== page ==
For each group 62 in row 60, packing circuit 20 packs all of the 1's toward the right end, for example, of that group. The right end of each group 62 corresponds in orientation to the right end 42 of input data word 12. This forms a modified first level group 64, shown in row 66, for each of the first level groups 62. For example, the right-most group 62 in row 60 has a logic pattern “010”. Arrow 80 illustrates the shifting or packing of a high state in the middle bit position of group 62 to the first bit position in modified group 64, toward the right end of the group. Similarly, arrow 82 represents the shifting or packing of a logic high state in another group 62 toward the right end of that group.
Row 90 represents the output of a second logic level in packing circuit 20. Packing circuit 20 groups adjacent pairs of the modified first level groups 64 into larger second-level groups 92. Each second-level group 92 has six bits, except for the last group on the left. Again, for each second-level group 92, packing circuit 20 packs any of the bits in that group having a logic high state toward the right end of that group and all bits having the logic low state toward the left end of that group to form a modified second-level group 94 group in row 90. For example, arrow 96 represents the shifting or packing of a logic high state in a group 92 toward the right end of modified group 94.
Packing circuit 20 groups adjacent pairs of the modified second-level groups 64 into larger 12-bit, third-level groups 100. Row 110 represents the output from the third level of logic in packing circuit 20. Again, all the bits in each second-level group 100 having a logic high state are packed toward the right side of the group to form a modified third-level group 112.
Adjacent pairs of modified third-level groups 112 are grouped to form respective 24-bit, fourth-level groups 114. Row 120 represents the output of the forth level of logic in packing circuit 20. In the fourth level of logic, packing circuit 20 packs all of the bits in each fourth-level group 114 to the right side of the group to generate a respective modified fourth-level group 116. Packing circuit 120 groups adjacent pairs of modified fourth-level groups 116 into a respective fifth-level group 118. Finally, packing circuit 20 uses a fifth level of logic to pack all of the bits having the logic high state in the fifth level group 118 toward the right end of the group to form modified data word 28.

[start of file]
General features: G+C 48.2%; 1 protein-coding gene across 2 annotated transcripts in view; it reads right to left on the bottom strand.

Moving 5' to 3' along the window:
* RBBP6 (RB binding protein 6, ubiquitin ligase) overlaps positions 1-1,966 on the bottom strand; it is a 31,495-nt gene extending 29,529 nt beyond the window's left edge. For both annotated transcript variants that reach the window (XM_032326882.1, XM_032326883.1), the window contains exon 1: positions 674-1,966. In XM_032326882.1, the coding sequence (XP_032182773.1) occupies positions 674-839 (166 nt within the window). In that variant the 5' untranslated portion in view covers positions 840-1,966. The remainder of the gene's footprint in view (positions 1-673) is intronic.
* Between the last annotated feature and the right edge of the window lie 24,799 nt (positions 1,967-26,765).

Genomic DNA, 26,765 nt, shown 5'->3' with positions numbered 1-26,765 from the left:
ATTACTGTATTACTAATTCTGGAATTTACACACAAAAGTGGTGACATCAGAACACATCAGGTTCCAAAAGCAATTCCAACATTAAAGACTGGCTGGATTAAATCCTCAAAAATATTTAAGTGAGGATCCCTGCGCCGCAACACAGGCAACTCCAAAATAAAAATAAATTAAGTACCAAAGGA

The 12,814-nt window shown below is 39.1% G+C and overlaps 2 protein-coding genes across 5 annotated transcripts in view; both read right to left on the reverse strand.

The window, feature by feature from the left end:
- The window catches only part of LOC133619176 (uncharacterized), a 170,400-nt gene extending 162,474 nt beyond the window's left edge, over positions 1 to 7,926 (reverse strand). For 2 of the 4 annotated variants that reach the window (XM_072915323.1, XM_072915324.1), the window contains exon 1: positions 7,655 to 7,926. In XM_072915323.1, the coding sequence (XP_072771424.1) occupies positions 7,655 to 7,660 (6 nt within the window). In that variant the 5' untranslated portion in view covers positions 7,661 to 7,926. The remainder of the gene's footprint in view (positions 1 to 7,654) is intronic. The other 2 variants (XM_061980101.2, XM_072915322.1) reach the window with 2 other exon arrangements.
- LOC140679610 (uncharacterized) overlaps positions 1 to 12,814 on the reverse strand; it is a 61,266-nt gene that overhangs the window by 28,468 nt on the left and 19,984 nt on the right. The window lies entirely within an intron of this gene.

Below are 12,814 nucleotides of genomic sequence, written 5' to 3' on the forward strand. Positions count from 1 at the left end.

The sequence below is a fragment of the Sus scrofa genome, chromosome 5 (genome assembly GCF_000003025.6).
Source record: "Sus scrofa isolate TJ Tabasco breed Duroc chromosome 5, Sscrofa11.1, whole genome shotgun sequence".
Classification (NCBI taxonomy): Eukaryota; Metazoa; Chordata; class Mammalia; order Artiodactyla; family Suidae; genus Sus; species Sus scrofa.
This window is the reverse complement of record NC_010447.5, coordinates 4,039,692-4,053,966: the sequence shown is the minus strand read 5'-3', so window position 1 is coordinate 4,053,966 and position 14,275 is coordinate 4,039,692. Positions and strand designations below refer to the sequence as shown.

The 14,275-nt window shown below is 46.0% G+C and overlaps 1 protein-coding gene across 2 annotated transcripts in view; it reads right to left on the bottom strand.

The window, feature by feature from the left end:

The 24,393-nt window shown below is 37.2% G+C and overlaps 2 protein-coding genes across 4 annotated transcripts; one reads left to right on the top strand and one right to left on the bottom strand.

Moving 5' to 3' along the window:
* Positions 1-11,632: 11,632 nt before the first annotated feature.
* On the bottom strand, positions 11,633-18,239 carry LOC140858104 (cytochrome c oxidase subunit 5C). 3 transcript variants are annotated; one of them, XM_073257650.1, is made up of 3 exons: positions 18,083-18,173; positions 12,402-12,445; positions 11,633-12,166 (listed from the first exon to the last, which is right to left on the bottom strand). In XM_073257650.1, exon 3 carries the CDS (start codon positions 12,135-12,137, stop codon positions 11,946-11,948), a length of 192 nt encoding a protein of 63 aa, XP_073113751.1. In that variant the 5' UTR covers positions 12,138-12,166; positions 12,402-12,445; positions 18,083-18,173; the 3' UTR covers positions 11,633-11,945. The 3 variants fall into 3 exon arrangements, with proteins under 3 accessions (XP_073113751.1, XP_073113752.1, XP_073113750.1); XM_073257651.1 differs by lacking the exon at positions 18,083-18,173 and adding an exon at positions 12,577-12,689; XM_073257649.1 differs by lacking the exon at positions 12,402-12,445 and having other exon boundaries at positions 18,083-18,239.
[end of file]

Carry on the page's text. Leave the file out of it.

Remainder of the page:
After the packing operation is complete, modified data word 28 includes a first set 122 of contiguous bit positions having the logic high state and a second set 124 of bit positions having the logic low state. With all of the logic high states packed to the right, and all of the logic low states packed to the left, result generators 22 and 26 (shown in
In this example, the left-most bit position at left end 32 is a “0”, indicating that a word-wise logical AND of input data word 12 has a “0” or “false” result. Since the right-most bit position adjacent right end 30 is a “1”, this indicates that a word-wise logical OR of input data word 12 has a “1” or “true” result.
With respect to the logical XOR function, the XOR result 16 (shown in
In one embodiment, XOR result generator 24 determines whether the bit position of the left-most “1” is even or odd by performing a 2-bit exclusive-OR on adjacent pairs of bits in modified data word 28. Row 140 shows modified data word 28 grouped into 2-bit pairs 142. Each pair of bits 142 is applied to a 2-input XOR gate (not shown) to generate a respective comparison output 144. Row 150 represents the outputs of each XOR gate.
Since the left-most logic “1” resides in an odd bit position 130 (in this case the 17th position from right end 30), the output of the corresponding XOR gate is a logic “1”, as shown by arrow 152. Therefore, there is an odd number of logic “1s” in data word 12. Outputs 150 can be connected together to perform a wired-OR function to generate XOR result output 16 (shown in
Any circuit configuration can be used to pack bits of the input data word toward one end or the other, and the number of bits in each group and the number of logic levels can vary in alternative embodiments.
In one embodiment, each logic level in packing circuit 20 is implemented with a set of multiplexers for selectively shifting bits within each group. For example, Table 1 is a truth table indicating the action taken for each of the possible bit patterns of the first-level groups 62, where DIN[2:0] represents the three input data bits of that group.
Right shift by 2
Right shift by 1
Right shift by 2
Right shift by 1